If blight or wilt does take hold, you won’t be able to completely overcome it. Applying a copper-based bactericide or a suitable fungicide every seven to 10 days can help to control the symptoms.
As for the suspected rust, this is one of the times when you should treat a hyacinth bean just like one of its legume relatives.
First, cut off any infected leaves or stalks using loppers or scissors dipped in a half-and-half mixture of bleach and water before making each cut.
Once the rusted plant tissue is gone, treat the remaining vine surfaces with generous applications of copper-based fungicide or neem oil. Subsequently, keep a keen eye on the vines to spot any rust recurrences before they get out of hand.
- Soak the seeds for 6-8 hours or overnight in warm water to speed germination.
- These climbers need support, and a wooden lattice or wire fence is best suited for the job. If you don’t have a fence, consider wrapping chicken wire around pillars for this purpose.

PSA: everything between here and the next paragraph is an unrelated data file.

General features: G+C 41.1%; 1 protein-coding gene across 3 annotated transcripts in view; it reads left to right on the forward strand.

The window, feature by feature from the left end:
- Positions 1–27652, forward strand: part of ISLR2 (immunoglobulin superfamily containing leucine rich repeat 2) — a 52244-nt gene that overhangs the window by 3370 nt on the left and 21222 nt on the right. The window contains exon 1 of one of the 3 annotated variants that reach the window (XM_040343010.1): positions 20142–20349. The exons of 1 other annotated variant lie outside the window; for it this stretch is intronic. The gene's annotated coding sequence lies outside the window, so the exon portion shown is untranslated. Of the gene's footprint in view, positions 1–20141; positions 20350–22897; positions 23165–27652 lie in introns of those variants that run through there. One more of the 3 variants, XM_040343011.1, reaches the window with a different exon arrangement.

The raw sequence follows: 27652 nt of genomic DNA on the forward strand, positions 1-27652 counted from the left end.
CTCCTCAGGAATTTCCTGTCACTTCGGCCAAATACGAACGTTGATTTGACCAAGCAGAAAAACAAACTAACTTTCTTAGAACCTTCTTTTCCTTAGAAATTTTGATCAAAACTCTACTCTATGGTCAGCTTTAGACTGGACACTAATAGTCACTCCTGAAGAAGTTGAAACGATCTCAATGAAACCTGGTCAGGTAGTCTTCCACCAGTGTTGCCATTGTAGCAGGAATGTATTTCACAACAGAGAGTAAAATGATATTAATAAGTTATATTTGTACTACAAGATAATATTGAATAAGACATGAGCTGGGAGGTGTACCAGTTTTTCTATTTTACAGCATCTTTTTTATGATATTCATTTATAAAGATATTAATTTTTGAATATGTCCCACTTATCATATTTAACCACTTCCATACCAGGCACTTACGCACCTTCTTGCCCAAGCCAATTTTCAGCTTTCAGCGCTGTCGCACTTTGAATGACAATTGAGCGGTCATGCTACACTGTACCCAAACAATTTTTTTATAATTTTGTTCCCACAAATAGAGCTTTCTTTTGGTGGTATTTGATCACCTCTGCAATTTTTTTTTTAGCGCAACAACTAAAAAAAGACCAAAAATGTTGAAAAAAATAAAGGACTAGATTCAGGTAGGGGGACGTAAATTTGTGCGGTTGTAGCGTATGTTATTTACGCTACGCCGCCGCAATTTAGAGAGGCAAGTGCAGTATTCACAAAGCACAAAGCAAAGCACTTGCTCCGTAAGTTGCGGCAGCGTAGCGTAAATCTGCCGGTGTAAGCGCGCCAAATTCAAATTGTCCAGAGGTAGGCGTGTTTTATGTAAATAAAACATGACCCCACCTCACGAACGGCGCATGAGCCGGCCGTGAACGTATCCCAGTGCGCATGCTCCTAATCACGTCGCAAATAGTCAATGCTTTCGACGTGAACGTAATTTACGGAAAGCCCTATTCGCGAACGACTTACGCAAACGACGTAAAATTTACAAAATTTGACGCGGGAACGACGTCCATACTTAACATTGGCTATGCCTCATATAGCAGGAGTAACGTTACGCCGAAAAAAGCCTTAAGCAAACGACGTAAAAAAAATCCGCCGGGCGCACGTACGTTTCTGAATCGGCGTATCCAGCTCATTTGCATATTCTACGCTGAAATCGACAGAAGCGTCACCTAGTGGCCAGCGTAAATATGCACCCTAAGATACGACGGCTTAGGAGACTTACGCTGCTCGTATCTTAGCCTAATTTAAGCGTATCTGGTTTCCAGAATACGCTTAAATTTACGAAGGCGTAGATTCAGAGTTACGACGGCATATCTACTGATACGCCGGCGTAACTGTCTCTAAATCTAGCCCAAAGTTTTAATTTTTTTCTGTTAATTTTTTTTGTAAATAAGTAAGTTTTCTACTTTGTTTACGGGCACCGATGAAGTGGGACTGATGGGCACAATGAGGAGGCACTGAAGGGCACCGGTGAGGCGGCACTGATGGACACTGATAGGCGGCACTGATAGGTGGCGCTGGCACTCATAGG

- To encourage young plants to start twining and growing up, up, and away, tie twine to the supports and guide the young tendrils to the twine by hand. It may take a couple of tries!
- Don’t fret if a seed supplier includes fewer seeds than you’d expect in your order. You only need four or five plants to cover an entire arbor or fence. And if you save the seeds yourself, you’ll have loads to grow or share next year.
Where to Find Seeds
Seeds labeled simply “hyacinth beans” but without a cultivar specified are available from most major seed houses and online.
You can find hyacinth bean seeds in a variety of packet sizes at Eden Brothers.
You can also find specific cultivars, like ‘Ruby Moon’ with its bicolor pink flowers and purple pods, from specialty and heirloom seed companies, and individuals who sell for a modest fee via the Seed Savers Exchange.
‘Silver Moon’ is a cultivar that produces white flowers and green pods.
You can find packets of 10 seeds available at Burpee.
In some areas, greenhouses and small farms sell hyacinth bean transplants.
Or, if you’ve grown one set of hyacinth bean vines successfully, you may be able to provide your own seeds for next year.